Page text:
An issuing bank stores its own list of authorized signatures on the SignatureNet server and makes it available to user banks (correspondent banks) via a secure Internet connection. An issuing bank determines which user bank may see its signatures and which may not.
Please find here the templates of the agreement for Issuing Banks:
A user bank may - provided it is authorized to do so by an issuing bank - view the issuing bank's list of authorized signatures and visually compare signatures via the Internet using a normal browser.
Please find here the templates of the agreement for User Banks:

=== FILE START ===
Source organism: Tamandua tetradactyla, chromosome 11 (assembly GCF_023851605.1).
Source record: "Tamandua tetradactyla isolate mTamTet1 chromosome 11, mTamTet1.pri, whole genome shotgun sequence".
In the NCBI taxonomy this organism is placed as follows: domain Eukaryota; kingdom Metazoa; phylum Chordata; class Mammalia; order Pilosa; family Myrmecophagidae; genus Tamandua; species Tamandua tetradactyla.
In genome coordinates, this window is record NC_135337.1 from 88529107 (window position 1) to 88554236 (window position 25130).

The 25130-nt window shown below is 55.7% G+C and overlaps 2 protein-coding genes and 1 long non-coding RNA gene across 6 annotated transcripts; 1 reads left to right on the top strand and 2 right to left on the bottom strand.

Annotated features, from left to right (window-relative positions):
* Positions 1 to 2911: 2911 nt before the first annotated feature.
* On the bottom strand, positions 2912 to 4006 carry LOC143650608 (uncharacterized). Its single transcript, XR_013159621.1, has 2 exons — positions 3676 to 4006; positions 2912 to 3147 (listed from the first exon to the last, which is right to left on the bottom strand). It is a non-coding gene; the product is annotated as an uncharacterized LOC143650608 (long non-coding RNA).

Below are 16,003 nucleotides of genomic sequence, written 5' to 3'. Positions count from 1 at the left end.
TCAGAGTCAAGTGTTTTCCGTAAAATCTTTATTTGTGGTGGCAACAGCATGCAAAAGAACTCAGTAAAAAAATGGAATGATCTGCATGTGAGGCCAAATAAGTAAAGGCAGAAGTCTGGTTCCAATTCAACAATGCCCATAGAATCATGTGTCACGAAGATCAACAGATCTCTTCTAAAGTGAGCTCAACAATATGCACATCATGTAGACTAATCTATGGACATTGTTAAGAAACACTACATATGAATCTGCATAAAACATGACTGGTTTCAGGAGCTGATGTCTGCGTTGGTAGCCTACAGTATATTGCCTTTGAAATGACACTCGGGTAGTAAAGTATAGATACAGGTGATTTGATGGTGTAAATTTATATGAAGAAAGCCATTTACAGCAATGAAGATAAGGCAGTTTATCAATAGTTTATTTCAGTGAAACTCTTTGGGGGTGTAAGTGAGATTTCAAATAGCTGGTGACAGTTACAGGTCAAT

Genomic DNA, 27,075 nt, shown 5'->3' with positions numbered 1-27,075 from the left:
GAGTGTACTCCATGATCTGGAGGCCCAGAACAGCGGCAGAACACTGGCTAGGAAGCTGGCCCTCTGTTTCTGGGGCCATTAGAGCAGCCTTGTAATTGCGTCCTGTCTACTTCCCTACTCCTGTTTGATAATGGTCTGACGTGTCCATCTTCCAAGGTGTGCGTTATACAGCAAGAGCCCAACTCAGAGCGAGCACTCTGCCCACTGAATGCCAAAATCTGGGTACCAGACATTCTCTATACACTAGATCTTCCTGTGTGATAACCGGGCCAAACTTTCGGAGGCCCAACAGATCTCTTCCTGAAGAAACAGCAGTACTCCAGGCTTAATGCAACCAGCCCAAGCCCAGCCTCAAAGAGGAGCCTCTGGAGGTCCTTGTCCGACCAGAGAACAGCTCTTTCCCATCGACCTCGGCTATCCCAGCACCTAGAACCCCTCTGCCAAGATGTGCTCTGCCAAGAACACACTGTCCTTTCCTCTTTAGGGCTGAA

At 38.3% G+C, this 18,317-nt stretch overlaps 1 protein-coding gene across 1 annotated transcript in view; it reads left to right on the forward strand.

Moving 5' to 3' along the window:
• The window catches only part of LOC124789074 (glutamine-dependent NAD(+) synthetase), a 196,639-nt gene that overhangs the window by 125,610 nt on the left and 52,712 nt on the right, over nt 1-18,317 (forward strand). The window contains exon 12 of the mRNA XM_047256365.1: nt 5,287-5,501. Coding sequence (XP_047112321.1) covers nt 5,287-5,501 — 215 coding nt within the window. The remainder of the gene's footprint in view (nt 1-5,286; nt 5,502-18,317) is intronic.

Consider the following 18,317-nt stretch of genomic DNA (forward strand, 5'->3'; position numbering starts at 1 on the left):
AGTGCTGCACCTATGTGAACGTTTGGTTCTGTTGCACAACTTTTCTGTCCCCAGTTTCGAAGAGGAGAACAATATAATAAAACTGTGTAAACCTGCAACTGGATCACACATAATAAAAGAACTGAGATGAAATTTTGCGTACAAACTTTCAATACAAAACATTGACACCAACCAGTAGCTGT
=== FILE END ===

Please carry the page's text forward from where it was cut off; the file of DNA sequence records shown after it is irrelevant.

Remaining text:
IP address stands for Internet Protocol address and refers to the unique number comprised of four number-groups that is assigned to each computer connected to the Internet.
IP addresses are structured as follows: 0 to 255 - dot - 0 to 255 - dot - 0 to 255 - dot - 0 to 255
An IP range refers to a range of consecutive IP addresses, e.g. 184.108.40.206 - 220.127.116.11 equals in this case 223-191=32 computer addresses.
Unfortunately, this is not possible for security reasons. Access to SignatureNet is granted only to registered users, as this is exactly the goal in order to make signatures more secure with SignatureNet.
However, here is what you can do:
After completing the registration process, every issuing and user bank receives an administrator account. With this account, the company can set up as many additional user accounts as desired with certain rights. The number of user accounts has no effect on the costs.
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